The Election accordingly proceeded: there were 22 Councellors & 115 Representatives in all 137. The Lieut Govr & Secy had each 50 Voices, probably all the same. Those negatived the last Year were all reelected, some by more, some by less Voices; one Old Councellor a constant supporter of Government & a known friend to the Lieut Govr was flung out.10 The next Morning, soon after the Election was certified to me for my approbation, four of the Representatives, Men of the first Character for ability integrity & rank & constant supporters of Government came to me & declaring to me that they spoke in the name of the generality of the friends of Government in their house, represented to me the necessity there was that I should keep steady in my purpose of defending the Government by means of my negative: without which they declared that the friends of Government would give up their Cause & I must put myself into the hands of the opponents. I professed my desire of contracting my Negative as much as could well be: but upon a scrutiny, it was found, to my conviction, necessary to negative five of the six, who were negatived last year, & I accordingly negatived them.11

    Your Lordship will observe that this whole Business has turned upon my endeavouring to retrieve the indignity offered to the King by excluding his Lt Govr & Secretary from the Council. I have had an high Sense of this, & was in the first instance led thereby into a resentment more just than cautious. I have been since confirmed in this by understanding (from a pamphlet lately published & reprinted here) that in the year 1765 the Lords of Trade thought proper to report against an attempt to exclude the Secretary from the Council,12 & therefore must conclude that the actual exclusion of both the Lieut Govr & Secretary must give great offence to his Majesty; and the more so, if, besides the exigencies of the public service, It should appear that it was the intention of the Charter that they should have a Seat in the Council in virtue of their Offices only without election; as it at present seems plain to me. But be that as it will, the Motives for my resentment of this affront to the Kings Government must arise from principles of Duty, as they are opposite to my intrests which, where it can be separated from Duty, would naturally lead me to consult my peace & ease: which I give up by pursuing this (as it appears to me) necessary Measure.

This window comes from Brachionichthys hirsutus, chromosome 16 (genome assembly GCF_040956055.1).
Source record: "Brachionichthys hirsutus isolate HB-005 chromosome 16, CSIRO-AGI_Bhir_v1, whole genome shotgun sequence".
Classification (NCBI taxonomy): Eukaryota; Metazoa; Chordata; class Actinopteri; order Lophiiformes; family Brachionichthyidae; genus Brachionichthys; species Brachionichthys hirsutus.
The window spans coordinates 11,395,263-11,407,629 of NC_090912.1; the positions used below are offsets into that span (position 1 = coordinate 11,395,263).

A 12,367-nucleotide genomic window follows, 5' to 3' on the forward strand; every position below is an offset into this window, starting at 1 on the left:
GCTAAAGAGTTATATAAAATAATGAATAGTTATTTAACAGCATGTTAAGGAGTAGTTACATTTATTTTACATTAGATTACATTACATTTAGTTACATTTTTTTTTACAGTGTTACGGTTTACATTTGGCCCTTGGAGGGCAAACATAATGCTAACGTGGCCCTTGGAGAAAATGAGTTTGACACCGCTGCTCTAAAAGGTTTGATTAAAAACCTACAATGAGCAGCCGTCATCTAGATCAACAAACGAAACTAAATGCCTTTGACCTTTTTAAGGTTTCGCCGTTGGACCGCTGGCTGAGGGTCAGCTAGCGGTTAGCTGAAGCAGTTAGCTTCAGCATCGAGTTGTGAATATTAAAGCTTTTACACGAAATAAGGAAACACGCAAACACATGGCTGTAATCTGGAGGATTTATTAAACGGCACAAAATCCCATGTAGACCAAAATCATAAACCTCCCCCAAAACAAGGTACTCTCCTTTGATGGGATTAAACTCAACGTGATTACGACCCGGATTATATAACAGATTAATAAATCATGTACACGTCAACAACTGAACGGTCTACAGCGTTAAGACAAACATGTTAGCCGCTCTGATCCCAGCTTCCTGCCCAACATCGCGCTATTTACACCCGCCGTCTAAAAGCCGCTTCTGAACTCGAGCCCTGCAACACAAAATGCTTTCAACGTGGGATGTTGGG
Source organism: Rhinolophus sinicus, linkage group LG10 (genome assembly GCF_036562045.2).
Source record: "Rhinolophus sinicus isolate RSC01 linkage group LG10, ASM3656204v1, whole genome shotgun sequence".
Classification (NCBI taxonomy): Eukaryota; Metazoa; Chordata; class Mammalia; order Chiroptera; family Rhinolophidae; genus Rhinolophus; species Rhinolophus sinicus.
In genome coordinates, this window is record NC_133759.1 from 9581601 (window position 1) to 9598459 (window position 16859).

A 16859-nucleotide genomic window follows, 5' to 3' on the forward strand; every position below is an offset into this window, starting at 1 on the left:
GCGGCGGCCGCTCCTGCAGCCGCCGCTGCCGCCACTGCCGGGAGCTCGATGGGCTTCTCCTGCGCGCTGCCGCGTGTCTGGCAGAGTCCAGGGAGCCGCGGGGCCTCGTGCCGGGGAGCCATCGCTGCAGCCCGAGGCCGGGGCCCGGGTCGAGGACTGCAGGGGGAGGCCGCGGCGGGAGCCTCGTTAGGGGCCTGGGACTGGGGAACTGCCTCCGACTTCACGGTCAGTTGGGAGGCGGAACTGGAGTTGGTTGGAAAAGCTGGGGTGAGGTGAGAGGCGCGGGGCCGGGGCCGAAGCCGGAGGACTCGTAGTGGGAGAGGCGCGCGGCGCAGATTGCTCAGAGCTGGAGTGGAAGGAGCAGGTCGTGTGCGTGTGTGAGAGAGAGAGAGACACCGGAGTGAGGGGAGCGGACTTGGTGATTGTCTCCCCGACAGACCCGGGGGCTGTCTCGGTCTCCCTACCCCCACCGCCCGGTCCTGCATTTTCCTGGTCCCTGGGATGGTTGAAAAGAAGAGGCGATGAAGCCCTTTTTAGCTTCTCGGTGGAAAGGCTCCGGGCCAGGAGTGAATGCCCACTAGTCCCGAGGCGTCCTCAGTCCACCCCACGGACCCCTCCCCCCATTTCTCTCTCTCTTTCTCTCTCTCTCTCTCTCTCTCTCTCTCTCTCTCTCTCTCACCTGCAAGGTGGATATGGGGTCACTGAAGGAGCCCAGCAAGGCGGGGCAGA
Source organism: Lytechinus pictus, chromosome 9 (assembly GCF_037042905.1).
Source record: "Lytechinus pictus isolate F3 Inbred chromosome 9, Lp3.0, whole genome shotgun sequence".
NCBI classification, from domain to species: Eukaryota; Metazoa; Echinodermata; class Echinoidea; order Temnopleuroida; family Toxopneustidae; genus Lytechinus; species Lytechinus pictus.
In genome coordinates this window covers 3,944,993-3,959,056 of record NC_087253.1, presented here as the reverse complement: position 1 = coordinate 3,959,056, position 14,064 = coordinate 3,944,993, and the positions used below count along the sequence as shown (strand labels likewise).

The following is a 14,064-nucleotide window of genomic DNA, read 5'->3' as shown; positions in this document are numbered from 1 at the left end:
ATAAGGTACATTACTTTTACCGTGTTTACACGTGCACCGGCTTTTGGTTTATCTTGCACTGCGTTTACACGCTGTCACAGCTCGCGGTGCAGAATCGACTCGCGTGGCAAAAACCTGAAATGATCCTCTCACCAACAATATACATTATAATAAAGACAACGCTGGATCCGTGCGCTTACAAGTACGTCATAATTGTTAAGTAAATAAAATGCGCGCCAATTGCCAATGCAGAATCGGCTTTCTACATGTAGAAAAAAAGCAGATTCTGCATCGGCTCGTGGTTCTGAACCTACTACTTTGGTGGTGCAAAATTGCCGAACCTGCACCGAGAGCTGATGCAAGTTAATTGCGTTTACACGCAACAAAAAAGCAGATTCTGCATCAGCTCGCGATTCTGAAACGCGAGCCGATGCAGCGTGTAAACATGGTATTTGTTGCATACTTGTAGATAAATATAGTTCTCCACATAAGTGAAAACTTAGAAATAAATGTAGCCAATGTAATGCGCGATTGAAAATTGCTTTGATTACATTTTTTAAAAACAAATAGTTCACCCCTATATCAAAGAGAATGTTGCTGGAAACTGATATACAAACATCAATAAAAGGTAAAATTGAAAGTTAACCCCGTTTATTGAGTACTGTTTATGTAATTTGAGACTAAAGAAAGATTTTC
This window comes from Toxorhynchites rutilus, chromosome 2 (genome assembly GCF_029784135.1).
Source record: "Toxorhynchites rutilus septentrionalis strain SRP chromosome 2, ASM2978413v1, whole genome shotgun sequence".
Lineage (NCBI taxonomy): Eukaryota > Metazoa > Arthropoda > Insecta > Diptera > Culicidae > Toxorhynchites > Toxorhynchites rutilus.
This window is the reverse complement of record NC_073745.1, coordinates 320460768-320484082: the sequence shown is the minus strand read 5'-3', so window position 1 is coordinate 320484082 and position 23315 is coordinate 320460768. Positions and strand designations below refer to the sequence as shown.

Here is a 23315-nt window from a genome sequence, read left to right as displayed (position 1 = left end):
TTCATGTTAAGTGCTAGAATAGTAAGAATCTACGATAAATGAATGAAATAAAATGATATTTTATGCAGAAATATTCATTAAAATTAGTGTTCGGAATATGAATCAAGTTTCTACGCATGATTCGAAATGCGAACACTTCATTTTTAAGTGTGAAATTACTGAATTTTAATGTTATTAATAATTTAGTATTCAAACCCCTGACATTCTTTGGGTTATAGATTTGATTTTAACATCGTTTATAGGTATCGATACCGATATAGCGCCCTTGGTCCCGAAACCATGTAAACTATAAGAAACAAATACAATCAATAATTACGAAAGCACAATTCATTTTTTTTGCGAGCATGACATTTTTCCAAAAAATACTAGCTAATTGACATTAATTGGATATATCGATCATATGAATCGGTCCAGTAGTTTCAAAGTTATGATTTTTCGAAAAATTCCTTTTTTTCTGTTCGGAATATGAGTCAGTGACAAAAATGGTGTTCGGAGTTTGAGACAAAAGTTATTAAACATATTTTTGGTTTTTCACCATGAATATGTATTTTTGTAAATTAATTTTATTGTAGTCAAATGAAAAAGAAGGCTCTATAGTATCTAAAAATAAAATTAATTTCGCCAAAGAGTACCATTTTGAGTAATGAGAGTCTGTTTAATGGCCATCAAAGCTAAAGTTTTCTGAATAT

I hereby inclose my Speech at the opening the Session: from whence your Lordship may observe that I have now for twelve months (within a week) persisted in making my Speeches to the Assemblies as inoffensive & insignificant as possible.13 In this Speech, I mean to consider the use of my negative as a common & ordinary Act of Government. And so It ought allways to be considered: for I don’t see how this Election can be said to be free, if the Governor, whose share in the Election consists in his negative only cant as freely exercise his power to exclude those he thinks unfit for Councellors, as the House does their power in not electing those whom they think fit to exclude.

    I am with great respect, My Lord, Your Lordships most obedient & most humble Servant

    Fra Bernard

    The right honble The Earl of Shellburn14

    ALS, RC      CO 5/756, ff 73-75.